October 13, 2008 in City

Thrift or treat

By The Spokesman-Review
 
Brian Plonka photo

A witch’s hat at Value Village in Spokane is among many Halloween accessories available on a small holiday budget.
(Full-size photo)

When the economy’s going sour, Halloween can seem a little sweeter. A new survey shows that more Americans plan to celebrate the holiday this year, and they plan to spend more than in years past. The survey, by the National Retail Federation, puts the average Halloween spending expected this year at $66.54. Since 2001, that figure has increased 75 percent – to a total of $5.77 billion. It’s not exactly bailout money, but it’s not chopped candy corn. With the holiday a couple weeks away, here are 10 tips and random facts to help you plan your Halloween. One caveat: The list doesn’t include costumes that require sewing or extensive creative work. If you’re doing that, you don’t need any advice from us.

1Make your own. Costumes take the biggest bite in terms of Halloween spending, at an average of $24.17. A cruise through a secondhand store can turn up myriad alternatives at a lower price. Value Village manager Shawn Vose said his store now has “costume consultants” dressed up and roaming the aisles, offering customers help. “Generally, we can get a costume together for under twenty bucks,” he said. If all else fails, there’s always the sheet, the scissors and the magic marker.

2Consider last year’s costumes. If you’re dying for a ready-made outfit, you can find used ones at secondhand stores and elsewhere – or sometimes in your own closet. You might drag out your oldest child’s Batman costume from years past for your youngest child this year. The Dark Knight is supposed to be hot.

3Go political. A mask and a suit is all you need – plus a willingness to argue your side. This year, according to Amazon.com, Barack Obama masks are outselling John McCain masks – 55 percent to 45 percent.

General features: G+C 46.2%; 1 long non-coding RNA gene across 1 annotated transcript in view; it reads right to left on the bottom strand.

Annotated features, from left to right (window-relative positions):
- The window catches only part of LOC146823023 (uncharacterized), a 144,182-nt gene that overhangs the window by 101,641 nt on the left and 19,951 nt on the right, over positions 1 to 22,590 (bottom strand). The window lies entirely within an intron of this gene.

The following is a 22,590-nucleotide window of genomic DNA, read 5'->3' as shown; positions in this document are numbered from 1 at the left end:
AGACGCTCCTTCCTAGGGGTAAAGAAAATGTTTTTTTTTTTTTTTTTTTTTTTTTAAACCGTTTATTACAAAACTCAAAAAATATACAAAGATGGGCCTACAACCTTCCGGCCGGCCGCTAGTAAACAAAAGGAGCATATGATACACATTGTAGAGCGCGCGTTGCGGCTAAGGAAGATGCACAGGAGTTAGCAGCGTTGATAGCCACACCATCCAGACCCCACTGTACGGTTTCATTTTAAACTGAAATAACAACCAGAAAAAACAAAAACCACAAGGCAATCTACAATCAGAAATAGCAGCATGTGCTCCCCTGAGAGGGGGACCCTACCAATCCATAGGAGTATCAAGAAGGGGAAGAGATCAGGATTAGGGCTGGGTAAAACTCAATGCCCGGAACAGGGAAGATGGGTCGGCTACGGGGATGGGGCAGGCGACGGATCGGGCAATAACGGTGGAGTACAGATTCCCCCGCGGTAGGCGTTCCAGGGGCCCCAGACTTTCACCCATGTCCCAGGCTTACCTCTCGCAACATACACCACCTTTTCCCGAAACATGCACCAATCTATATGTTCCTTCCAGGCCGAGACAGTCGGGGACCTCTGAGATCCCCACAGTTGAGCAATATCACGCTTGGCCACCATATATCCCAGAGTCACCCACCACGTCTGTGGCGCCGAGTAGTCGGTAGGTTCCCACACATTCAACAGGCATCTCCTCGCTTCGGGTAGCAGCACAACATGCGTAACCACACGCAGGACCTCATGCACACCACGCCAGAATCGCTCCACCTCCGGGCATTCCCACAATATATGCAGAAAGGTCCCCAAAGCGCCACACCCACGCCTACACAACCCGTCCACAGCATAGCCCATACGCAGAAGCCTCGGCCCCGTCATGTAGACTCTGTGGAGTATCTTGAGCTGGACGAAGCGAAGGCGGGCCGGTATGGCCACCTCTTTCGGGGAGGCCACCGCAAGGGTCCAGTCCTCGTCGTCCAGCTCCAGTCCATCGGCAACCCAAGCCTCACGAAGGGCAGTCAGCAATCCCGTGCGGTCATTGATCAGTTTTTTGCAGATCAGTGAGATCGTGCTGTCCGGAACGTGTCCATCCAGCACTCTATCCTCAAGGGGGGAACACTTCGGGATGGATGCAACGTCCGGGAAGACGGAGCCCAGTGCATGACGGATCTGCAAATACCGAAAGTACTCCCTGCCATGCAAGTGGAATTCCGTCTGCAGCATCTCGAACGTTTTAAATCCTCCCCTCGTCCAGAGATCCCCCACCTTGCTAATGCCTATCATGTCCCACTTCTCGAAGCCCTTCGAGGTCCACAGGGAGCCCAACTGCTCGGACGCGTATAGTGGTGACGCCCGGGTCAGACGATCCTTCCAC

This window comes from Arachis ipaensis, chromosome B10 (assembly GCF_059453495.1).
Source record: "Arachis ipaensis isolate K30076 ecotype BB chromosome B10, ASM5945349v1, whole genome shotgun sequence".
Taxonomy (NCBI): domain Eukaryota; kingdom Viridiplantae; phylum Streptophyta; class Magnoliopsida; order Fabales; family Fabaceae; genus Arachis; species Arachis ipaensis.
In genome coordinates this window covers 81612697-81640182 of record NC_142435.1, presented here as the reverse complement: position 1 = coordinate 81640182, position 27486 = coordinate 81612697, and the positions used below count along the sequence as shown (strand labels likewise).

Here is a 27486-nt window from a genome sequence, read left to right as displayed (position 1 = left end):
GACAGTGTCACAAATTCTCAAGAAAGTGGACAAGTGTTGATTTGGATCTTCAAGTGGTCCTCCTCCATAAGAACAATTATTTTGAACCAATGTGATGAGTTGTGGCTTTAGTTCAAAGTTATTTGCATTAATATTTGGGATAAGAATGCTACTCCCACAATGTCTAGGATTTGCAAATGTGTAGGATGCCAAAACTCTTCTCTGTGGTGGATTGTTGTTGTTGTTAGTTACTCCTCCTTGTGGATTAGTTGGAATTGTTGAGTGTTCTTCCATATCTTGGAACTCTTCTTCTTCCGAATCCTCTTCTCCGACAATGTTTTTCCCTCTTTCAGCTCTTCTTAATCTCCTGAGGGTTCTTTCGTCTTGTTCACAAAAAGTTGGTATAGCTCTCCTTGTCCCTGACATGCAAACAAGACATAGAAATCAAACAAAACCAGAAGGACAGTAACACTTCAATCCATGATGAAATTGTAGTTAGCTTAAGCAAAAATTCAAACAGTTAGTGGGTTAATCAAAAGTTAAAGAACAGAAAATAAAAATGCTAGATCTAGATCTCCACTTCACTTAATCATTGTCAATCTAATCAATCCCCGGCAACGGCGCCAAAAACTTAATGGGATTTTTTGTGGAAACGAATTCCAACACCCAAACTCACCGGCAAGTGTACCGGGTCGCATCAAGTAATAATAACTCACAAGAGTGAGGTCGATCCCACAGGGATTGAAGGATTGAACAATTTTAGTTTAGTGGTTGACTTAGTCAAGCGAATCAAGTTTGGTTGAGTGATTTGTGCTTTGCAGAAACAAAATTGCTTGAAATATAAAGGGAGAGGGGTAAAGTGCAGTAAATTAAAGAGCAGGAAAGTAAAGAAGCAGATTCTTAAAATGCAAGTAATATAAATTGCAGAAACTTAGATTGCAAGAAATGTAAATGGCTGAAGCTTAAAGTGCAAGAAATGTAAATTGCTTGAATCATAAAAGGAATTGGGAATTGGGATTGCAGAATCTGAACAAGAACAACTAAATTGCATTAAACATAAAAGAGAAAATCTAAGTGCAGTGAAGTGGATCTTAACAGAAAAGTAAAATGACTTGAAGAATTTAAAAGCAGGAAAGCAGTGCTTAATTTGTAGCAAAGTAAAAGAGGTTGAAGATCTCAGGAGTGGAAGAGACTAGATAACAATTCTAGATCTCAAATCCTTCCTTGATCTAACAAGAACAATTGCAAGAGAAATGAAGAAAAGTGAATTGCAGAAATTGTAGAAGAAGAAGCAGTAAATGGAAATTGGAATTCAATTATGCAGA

4Organize a costume swap. Recruit others from your neighborhood, school or workplace, and get together to exchange lightly used outfits.

5Give Fido the year off. Maybe your pets don’t need to be festooned with antlers or strap-on cowboys this Halloween. But if you can’t resist – an estimated 7.4 million Americans can’t – here are the top dog costume ideas this year, courtesy of a Web site operated by costume stores: tuxedo; Yoda; cowboy doll riding the dog; Batman; Dorothy from “The Wizard of Oz”; French maid.

6Find frugality in numbers. Form a little co-op with friends and neighbors, buy candy in bulk and split it up. Consider it an investment – if you take your own kids trick-or-treating, you’ll be getting a diversified treat dividend by the end of the night.

7Know your neighbors. Westerners are a little more likely than average to put on a costume and carve a pumpkin, and a little less likely to throw a party or take the kids trick-or-treating, according to the retail foundation survey. For what it’s worth.

8Recycle and reuse. The Environmental Defense Council urges families to save and reuse Halloween decorations – much as you would Christmas decorations – and to try to buy treats with the least amount of packaging.

9Be ready for a long celebration. “After months of bleak economic news, consumers are looking for a reason to let loose,” said Phil Rist of BIGresearch, which conducted the retail foundation poll. “And with Halloween falling on a Friday this year, consumers may plan to celebrate all weekend long.”

10Think Halloween ’09. The best price of the year for that coveted Storm Trooper costume is likely to come Nov. 1.

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